Participating in social media allows investment dealers and their advisors to accumulate currency, assets and goodwill in the “influence economy,” according to Jay Palter, principal with Edmonto-based Palter Social Media Strategies.

“Opportunities come to us when we are building equity in the influence economy,” said Palter in Toronto at the Investment Industry Association of Canada (IIAC) Social Media Conference on Thursday.

In the influence economy, currency consists of the “likes,” “retweets” and sharing functions of various social media platforms.

“Every time we stop and click a “like” button or share on a social network,” said Palter, “we are paying attention to that person, we are literally paying them with our attention.”

While social media users spend and earn currency through the use of Twitter or LinkedIn, they can also accumulate assets.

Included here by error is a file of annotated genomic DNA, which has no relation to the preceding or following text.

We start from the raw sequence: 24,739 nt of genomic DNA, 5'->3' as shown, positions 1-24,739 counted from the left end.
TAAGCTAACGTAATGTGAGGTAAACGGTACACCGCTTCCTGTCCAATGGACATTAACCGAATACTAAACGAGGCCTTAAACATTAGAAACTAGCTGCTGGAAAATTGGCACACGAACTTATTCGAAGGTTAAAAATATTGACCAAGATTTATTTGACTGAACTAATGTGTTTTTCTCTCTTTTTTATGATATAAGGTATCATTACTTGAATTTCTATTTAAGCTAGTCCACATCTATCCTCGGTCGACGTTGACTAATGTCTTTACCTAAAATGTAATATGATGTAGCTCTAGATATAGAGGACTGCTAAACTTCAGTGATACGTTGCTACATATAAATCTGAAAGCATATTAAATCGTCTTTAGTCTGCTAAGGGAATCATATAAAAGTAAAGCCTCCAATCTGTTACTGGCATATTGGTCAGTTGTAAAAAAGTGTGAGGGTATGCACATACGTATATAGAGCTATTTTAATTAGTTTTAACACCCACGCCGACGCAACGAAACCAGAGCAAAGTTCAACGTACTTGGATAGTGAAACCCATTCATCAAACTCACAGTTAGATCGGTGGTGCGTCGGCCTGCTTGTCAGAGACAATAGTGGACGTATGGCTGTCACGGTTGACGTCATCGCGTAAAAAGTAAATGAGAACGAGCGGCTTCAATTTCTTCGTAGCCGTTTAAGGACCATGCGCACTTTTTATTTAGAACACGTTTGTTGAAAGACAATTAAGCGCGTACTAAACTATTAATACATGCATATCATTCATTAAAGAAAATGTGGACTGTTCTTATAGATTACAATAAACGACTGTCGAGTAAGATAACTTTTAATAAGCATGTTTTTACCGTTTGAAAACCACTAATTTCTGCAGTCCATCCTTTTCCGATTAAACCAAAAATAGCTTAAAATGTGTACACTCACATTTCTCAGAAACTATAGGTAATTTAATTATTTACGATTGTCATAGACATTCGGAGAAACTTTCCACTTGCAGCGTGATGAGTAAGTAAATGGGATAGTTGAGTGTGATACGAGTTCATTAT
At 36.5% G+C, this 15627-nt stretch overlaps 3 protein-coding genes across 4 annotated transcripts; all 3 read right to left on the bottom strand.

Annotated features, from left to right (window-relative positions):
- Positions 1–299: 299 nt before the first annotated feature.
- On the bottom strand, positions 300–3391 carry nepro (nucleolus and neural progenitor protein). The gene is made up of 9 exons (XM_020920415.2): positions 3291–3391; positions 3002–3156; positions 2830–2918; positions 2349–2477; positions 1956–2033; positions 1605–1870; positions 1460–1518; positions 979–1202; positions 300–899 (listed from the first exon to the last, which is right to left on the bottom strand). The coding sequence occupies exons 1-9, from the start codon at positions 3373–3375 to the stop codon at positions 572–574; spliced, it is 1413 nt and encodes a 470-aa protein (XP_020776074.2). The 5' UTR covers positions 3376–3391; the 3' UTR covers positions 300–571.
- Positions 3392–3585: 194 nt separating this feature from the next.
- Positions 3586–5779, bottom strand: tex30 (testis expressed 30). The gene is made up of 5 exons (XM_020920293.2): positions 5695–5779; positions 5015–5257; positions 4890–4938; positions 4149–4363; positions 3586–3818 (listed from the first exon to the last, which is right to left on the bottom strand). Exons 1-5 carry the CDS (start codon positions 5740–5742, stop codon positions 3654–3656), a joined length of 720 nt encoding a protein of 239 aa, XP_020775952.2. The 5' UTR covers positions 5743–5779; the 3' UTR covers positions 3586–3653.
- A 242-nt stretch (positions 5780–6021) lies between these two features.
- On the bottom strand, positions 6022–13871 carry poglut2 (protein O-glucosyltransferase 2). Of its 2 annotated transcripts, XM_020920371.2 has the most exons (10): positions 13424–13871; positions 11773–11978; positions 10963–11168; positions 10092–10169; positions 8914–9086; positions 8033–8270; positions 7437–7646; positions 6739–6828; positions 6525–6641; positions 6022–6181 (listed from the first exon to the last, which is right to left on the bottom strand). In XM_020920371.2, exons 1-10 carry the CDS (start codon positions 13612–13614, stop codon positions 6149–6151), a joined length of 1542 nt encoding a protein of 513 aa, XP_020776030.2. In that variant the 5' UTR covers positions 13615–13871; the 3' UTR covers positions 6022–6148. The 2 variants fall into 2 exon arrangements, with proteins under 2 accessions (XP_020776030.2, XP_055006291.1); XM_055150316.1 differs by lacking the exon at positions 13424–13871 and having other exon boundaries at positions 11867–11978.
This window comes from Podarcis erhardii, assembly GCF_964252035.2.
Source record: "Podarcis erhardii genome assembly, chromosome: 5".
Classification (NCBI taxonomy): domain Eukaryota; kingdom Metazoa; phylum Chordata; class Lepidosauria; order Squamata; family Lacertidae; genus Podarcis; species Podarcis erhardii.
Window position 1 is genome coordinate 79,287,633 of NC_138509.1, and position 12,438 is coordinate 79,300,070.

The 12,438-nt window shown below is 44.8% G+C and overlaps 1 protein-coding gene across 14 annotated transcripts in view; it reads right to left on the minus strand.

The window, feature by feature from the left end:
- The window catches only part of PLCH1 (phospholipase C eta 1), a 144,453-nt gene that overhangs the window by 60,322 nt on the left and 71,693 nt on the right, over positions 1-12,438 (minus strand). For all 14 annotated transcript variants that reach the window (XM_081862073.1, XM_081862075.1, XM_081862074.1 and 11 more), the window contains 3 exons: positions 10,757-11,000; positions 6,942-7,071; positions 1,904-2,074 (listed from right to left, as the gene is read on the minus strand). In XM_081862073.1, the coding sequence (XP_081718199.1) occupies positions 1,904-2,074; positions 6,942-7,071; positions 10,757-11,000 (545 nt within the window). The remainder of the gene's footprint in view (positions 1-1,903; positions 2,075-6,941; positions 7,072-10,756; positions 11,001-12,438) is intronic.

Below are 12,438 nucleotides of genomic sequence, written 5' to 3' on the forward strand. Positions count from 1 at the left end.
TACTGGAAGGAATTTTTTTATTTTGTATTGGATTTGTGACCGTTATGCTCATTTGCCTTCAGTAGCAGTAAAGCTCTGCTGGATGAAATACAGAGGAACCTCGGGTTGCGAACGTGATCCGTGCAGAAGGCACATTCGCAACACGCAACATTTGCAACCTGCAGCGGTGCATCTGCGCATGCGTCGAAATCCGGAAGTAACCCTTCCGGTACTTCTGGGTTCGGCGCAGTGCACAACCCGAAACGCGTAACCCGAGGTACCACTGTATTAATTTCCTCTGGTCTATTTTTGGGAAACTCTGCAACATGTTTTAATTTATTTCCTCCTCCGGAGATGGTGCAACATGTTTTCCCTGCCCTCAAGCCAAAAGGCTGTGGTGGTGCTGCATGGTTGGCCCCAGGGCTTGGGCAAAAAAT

For Palter, networks and content are the assets of the influence economy. Good quality content that is published on a company site or an individual advisor’s website, he said, generates online visitors, or traffic, meaning more attention for the advisor and his or her firm.

“When you’re producing content and sharing information in the world, you’re planting an asset that’s going to increase in value,” he said. “It’s not just an article that’s going to go out in a newsletter by email.”

Networks — the other asset in the influence economy — are proving to be a little troublesome as questions begin to emerge over ownership.

Says Palter: “It’s a legitimate question that people are going to start talking about more seriously.” For example, if an advisor opens a LinkedIn account after he or she joins a firm and proceeds to build up a network over the next 10 years, who owns that network? The advisor? The company?

The end goal in trying to build equity in the influence economy, according to Palter, should be to build up social capital or, in other words, goodwill.

“Once we have social capital there’s all kinds of ways we can use it,” said Palter.

For example, social capital can be used to attract leads that have learned about an advisor through an article the advisor wrote or shared.